Using conditional compilation

To include or exclude blocks of code for certain builds, you can use conditional compilation. The mxmlc compiler lets you pass the values of constants to the application at compile time. Commonly, you pass a Boolean that is used to include or exclude a block of code such as debugging or instrumentation code. The following example conditionalizes a block of code by using an inline constant Boolean:

CONFIG::debugging { 
    // Execute debugging code here. 
}

To pass constants, you use the compiler.define compiler option. The constant can be a Boolean, String, or Number, or an expression that can be evaluated in ActionScript at compile time. This constant is then accessible within the application source code as a global constant.

To use the define option, you define a configuration namespace for the constant, a variable name, and a value using the following syntax:

-define=namespace::variable_name,value

The configuration namespace can be anything you want. The following example defines the constant debugging with a value of true in the CONFIG namespace:

-define=CONFIG::debugging,true

You use the += operator rather than the = operator to append definitions on the command line to the definitions set in the configuration file. Use the = operator to replace the definitions in the configuration file with the definitions on the command line.

To set the values of multiple constants on the command-line, use the define option more than once; for example:

mxmlc -define+=CONFIG::debugging,true -define+=CONFIG::release,false MyApp.mxml

To set the value of these constants in the flex-config.xml file, rather than on the command line, you write this as the following example shows:

<compiler> 
    <define append="true"> 
        <name>CONFIG::debugging</name> 
        <value>true</value> 
    </define> 
    <define append="true"> 
        <name>CONFIG::release</name> 
        <value>false</value> 
    </define> 
</compiler>

If you set the same definition in a configuration file and on the command line, the value on the command line takes precedence.

In a Flex Ant task, you can set constants with a define element, as the following example shows:

<mxmlc ... > 
    <define name="CONFIG::debugging" value="true"/> 
    <define name="CONFIG::release" value="false"/> 
</mxmlc>

Using inline constants

You can use inline constants in ActionScript. Boolean values can be used to conditionalize top-level definitions of functions, classes, and variables, in much the same way you would use an #IFDEF preprocessor command in C or C++. You cannot use constant Boolean values to conditionalize metadata or import statements.

The following example conditionalizes which class definition the compiler uses when compiling the application:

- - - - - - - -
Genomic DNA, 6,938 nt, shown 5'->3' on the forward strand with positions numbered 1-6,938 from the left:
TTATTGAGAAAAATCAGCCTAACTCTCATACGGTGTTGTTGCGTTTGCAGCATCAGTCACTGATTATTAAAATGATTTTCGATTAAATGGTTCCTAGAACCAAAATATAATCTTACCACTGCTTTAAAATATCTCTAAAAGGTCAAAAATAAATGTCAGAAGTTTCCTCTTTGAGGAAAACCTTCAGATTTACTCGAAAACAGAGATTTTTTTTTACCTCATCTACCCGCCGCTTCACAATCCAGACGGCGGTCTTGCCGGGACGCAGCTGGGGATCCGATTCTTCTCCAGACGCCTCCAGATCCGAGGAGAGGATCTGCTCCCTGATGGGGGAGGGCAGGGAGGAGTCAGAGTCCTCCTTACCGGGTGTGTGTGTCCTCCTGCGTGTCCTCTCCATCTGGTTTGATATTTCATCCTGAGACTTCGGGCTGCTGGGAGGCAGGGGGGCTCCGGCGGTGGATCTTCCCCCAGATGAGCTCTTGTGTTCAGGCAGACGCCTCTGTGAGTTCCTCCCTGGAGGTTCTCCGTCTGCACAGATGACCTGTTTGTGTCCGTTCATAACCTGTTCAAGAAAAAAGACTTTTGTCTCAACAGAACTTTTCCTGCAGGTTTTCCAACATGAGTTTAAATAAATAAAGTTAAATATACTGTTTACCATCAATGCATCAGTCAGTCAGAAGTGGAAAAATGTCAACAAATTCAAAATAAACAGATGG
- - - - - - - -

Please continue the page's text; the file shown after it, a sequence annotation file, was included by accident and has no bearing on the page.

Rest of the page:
// compilers/MyButton.as
package  {
    import mx.controls.Button;

    CONFIG::debugging
    public class MyButton extends Button {    
        public function MyButton() {
            super();
            // Set the label text to blue.
            setStyle("color", 0x0000FF);
        }
    }

    CONFIG::release
    public class MyButton extends Button {    
        public function MyButton() {
            super();
            // Set the label text to red.
            setStyle("color", 0xFF0000);
        }
    }
}

You can also pass Strings and Numbers to the application and use them as inline constants, in the same way you might use a #define directive in C or C++. For example, if you pass a value named NAMES::Company, you replace it with a constant in your application by using an ActionScript statement like the following example shows:

private static const companyName:String = NAMES::Company;

Passing expressions

You can pass expressions that can be evaluated at compile time as the value of the constant. The following example evaluates to false:

-define+=CONFIG::myConst,"1 > 2"

The following example evaluates to 3:

-define+=CONFIG::myConst,"4 - 1"

Expressions can contain constants and other configuration values; for example:

-define+=CONFIG::bool2,false -define+=CONFIG::and1,"CONFIG::bool2 && false"

In general, you should wrap all constants with double quotes, so that the mxmlc compiler correctly parses them as a single argument.

Passing Strings

When passing Strings, you must add extra quotes to ensure that the compiler parses them correctly.

To define Strings on the command-line, you must surround them with double-quotes, and either escape-quote them ("\"Adobe Systems\"" or "\\x\\x) or single-quote them ("'Adobe Systems'").

The following example shows both methods of including Strings on the command line:

-define+=NAMES::Company,"'Adobe Systems'" -define+=NAMES::Ticker,"\"ADBE\""

To define Strings in configuration files, you must surround them with single or double quotes; for example:

<define> 
    <name>NAMES::Company</name> 
    <value>'Adobe Systems'</value> 
</define> 
<define> 
    <name>NAMES::Ticker</name> 
    <value>"ADBE"</value> 
</define>

To pass empty Strings on the command line, use single quotes surrounded by double quotes, as the following example shows:

-define+=CONFIG::debugging,"''" 

To pass empty Strings in configuration files, use double quotes ("") or single quotes (' ').